I would like to thank the David Attenborough 1001 gorillas campaign for inspiring me to finally write this blog post. It has 7 days left on IndieGoGo – if you haven’t checked it out, please do
Gorilla conservation background
I wasn’t always in love with the mountain gorillas. I didn’t even know about them, really. Short of watching Gorillas in the Mist some years ago, which was eye-opening and upsetting, but not in a way that really stuck. I don’t know why.
People talk about moral proximity as a motivator for action. The idea that we’re more likely to help the people we see, our people, than people far away. That injustices, even great injustices, far away, are easily forgotten, while the people we know and love are what actually moves us. And that when someone is in our moral sphere, they can’t just be shrugged away any more.
The gorillas and I ended up in the same orbit when I was planning my trip to Uganda this summer. A quick search showed them as one of Uganda’s main attractions, especially for animal lovers. And I consider the rare chances to see animals in the wild to be one of life’s greatest privileges. So I read on.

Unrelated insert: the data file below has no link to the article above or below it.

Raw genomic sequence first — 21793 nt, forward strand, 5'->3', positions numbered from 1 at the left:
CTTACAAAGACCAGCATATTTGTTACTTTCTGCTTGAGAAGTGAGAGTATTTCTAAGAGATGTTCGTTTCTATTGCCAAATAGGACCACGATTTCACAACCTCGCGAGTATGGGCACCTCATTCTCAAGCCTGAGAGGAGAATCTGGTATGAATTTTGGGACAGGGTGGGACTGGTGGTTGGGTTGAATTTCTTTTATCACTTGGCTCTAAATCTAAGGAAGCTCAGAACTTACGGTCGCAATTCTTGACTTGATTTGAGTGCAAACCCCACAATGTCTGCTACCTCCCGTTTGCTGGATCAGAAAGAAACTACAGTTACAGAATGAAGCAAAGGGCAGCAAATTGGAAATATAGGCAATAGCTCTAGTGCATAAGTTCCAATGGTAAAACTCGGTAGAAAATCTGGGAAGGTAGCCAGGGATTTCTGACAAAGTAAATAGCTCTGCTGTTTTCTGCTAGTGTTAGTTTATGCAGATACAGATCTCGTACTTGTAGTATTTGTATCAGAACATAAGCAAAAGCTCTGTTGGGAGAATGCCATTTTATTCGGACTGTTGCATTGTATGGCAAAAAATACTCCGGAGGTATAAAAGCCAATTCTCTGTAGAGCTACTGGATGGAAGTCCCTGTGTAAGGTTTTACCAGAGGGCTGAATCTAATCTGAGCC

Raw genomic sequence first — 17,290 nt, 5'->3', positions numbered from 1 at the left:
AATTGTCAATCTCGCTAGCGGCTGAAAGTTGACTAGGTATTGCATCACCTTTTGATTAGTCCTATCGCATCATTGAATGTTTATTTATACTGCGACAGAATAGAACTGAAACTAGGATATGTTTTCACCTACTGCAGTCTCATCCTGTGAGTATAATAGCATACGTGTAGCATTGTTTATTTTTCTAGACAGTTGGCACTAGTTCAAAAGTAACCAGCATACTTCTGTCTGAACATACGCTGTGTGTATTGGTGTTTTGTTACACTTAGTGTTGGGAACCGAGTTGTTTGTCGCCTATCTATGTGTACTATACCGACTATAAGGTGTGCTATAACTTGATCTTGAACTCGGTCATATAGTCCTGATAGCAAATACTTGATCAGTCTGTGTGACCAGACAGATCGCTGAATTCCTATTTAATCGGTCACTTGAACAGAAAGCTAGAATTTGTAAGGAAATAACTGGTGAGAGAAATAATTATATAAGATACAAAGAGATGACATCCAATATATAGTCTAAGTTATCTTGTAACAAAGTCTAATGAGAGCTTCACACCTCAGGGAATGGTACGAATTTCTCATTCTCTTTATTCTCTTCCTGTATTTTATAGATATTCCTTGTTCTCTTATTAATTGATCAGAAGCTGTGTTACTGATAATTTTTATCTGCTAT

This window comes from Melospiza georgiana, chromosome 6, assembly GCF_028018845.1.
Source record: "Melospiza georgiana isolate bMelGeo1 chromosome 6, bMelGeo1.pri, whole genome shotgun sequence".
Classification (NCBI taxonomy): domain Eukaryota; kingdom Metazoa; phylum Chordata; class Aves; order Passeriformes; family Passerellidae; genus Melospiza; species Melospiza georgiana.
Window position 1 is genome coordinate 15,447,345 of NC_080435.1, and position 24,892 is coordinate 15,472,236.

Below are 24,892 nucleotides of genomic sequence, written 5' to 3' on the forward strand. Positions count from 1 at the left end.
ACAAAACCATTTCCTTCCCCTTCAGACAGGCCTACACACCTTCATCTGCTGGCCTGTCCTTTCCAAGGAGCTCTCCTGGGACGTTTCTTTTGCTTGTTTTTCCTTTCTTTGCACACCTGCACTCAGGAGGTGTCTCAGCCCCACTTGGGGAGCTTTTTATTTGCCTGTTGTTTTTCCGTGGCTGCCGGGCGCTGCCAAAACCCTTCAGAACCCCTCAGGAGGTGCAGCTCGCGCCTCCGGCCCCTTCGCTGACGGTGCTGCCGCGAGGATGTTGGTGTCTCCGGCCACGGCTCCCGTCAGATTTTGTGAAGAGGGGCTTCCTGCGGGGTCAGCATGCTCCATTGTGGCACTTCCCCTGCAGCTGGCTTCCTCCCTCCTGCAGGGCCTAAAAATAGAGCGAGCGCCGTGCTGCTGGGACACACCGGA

And honestly, I read on and cried. I read on and cried a lot. I didn’t know there were so few. Even today – there are only 880 left in the world, and they only live in two places. Nowhere, a small arts festival in Spain that I like very much, was quickly approaching gorilla numbers the last time I went there, and may well have outnumbered them in the meantime. And there were times, not so long ago, when there were even fewer gorillas, and people weren’t even sure if any of them would make it to the 21st century.
I found out how brutally, how pointlessly they were killed. I found out how precariously they lived, in unstable regions and conflict zones. That they were endangered, and that their remaining habitat was so limited, and in danger of shrinking. How, with only 2 populations of 300-400 gorillas each, all it would take is one major infection to wipe them out completely. And they’re so closely related to humans, that our infections can jump to them very easily. What “critically endangered” means for the mountain gorillas, is that the continuation of their existence has been and continues to be a close call.